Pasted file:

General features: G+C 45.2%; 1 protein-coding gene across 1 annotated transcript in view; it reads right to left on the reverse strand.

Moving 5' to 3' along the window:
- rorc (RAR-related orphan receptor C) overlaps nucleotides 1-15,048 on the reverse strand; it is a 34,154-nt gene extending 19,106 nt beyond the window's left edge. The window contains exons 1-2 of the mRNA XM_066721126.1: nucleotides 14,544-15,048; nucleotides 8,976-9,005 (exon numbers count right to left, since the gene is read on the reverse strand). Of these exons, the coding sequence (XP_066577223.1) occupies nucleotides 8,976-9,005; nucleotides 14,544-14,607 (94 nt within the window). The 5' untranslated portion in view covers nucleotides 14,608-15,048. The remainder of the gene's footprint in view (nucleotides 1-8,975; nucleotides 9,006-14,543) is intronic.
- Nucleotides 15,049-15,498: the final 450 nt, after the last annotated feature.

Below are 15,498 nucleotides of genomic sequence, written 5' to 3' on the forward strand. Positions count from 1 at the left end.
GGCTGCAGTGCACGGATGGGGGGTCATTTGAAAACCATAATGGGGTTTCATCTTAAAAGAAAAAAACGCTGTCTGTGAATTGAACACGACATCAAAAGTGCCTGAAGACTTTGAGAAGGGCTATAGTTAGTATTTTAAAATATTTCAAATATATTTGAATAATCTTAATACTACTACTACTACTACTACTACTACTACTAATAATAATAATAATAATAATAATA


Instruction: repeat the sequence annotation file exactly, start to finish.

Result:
General features: G+C 45.2%; 1 protein-coding gene across 1 annotated transcript in view; it reads right to left on the reverse strand.

Moving 5' to 3' along the window:
- rorc (RAR-related orphan receptor C) overlaps nucleotides 1-15,048 on the reverse strand; it is a 34,154-nt gene extending 19,106 nt beyond the window's left edge. The window contains exons 1-2 of the mRNA XM_066721126.1: nucleotides 14,544-15,048; nucleotides 8,976-9,005 (exon numbers count right to left, since the gene is read on the reverse strand). Of these exons, the coding sequence (XP_066577223.1) occupies nucleotides 8,976-9,005; nucleotides 14,544-14,607 (94 nt within the window). The 5' untranslated portion in view covers nucleotides 14,608-15,048. The remainder of the gene's footprint in view (nucleotides 1-8,975; nucleotides 9,006-14,543) is intronic.
- Nucleotides 15,049-15,498: the final 450 nt, after the last annotated feature.

Below are 15,498 nucleotides of genomic sequence, written 5' to 3' on the forward strand. Positions count from 1 at the left end.
GGCTGCAGTGCACGGATGGGGGGTCATTTGAAAACCATAATGGGGTTTCATCTTAAAAGAAAAAAACGCTGTCTGTGAATTGAACACGACATCAAAAGTGCCTGAAGACTTTGAGAAGGGCTATAGTTAGTATTTTAAAATATTTCAAATATATTTGAATAATCTTAATACTACTACTACTACTACTACTACTACTACTAATAATAATAATAATAATAATAATA